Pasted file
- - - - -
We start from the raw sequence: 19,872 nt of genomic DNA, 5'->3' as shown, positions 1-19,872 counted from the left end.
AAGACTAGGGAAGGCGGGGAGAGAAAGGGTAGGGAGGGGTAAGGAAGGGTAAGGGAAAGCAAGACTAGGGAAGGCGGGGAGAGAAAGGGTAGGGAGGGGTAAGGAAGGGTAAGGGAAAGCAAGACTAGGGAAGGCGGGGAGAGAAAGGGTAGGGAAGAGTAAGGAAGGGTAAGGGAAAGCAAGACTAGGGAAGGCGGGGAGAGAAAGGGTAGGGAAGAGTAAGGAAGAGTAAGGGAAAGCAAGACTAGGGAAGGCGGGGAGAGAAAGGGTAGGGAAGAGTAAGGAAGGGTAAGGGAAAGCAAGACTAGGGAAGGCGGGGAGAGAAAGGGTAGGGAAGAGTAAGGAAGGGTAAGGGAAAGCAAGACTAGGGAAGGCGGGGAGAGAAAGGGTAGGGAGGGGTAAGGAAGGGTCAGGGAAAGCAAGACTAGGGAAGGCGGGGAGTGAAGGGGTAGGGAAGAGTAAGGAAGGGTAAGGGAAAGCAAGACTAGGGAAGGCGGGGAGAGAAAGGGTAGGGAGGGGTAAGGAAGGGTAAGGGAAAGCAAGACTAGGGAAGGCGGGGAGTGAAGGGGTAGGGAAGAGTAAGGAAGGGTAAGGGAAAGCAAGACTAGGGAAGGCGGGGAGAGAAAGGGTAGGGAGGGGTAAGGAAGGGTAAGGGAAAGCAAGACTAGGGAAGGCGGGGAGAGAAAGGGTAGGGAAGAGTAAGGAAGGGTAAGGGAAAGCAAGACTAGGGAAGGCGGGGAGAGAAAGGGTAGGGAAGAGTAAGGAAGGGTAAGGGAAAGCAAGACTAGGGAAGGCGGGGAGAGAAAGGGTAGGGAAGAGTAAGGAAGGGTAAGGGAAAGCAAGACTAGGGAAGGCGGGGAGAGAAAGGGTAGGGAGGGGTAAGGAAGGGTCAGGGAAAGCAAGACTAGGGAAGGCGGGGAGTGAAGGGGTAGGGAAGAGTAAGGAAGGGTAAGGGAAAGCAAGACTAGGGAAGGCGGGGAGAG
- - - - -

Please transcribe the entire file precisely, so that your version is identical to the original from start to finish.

We start from the raw sequence: 19,872 nt of genomic DNA, 5'->3' as shown, positions 1-19,872 counted from the left end.
AAGACTAGGGAAGGCGGGGAGAGAAAGGGTAGGGAGGGGTAAGGAAGGGTAAGGGAAAGCAAGACTAGGGAAGGCGGGGAGAGAAAGGGTAGGGAGGGGTAAGGAAGGGTAAGGGAAAGCAAGACTAGGGAAGGCGGGGAGAGAAAGGGTAGGGAAGAGTAAGGAAGGGTAAGGGAAAGCAAGACTAGGGAAGGCGGGGAGAGAAAGGGTAGGGAAGAGTAAGGAAGAGTAAGGGAAAGCAAGACTAGGGAAGGCGGGGAGAGAAAGGGTAGGGAAGAGTAAGGAAGGGTAAGGGAAAGCAAGACTAGGGAAGGCGGGGAGAGAAAGGGTAGGGAAGAGTAAGGAAGGGTAAGGGAAAGCAAGACTAGGGAAGGCGGGGAGAGAAAGGGTAGGGAGGGGTAAGGAAGGGTCAGGGAAAGCAAGACTAGGGAAGGCGGGGAGTGAAGGGGTAGGGAAGAGTAAGGAAGGGTAAGGGAAAGCAAGACTAGGGAAGGCGGGGAGAGAAAGGGTAGGGAGGGGTAAGGAAGGGTAAGGGAAAGCAAGACTAGGGAAGGCGGGGAGTGAAGGGGTAGGGAAGAGTAAGGAAGGGTAAGGGAAAGCAAGACTAGGGAAGGCGGGGAGAGAAAGGGTAGGGAGGGGTAAGGAAGGGTAAGGGAAAGCAAGACTAGGGAAGGCGGGGAGAGAAAGGGTAGGGAAGAGTAAGGAAGGGTAAGGGAAAGCAAGACTAGGGAAGGCGGGGAGAGAAAGGGTAGGGAAGAGTAAGGAAGGGTAAGGGAAAGCAAGACTAGGGAAGGCGGGGAGAGAAAGGGTAGGGAAGAGTAAGGAAGGGTAAGGGAAAGCAAGACTAGGGAAGGCGGGGAGAGAAAGGGTAGGGAGGGGTAAGGAAGGGTCAGGGAAAGCAAGACTAGGGAAGGCGGGGAGTGAAGGGGTAGGGAAGAGTAAGGAAGGGTAAGGGAAAGCAAGACTAGGGAAGGCGGGGAGAG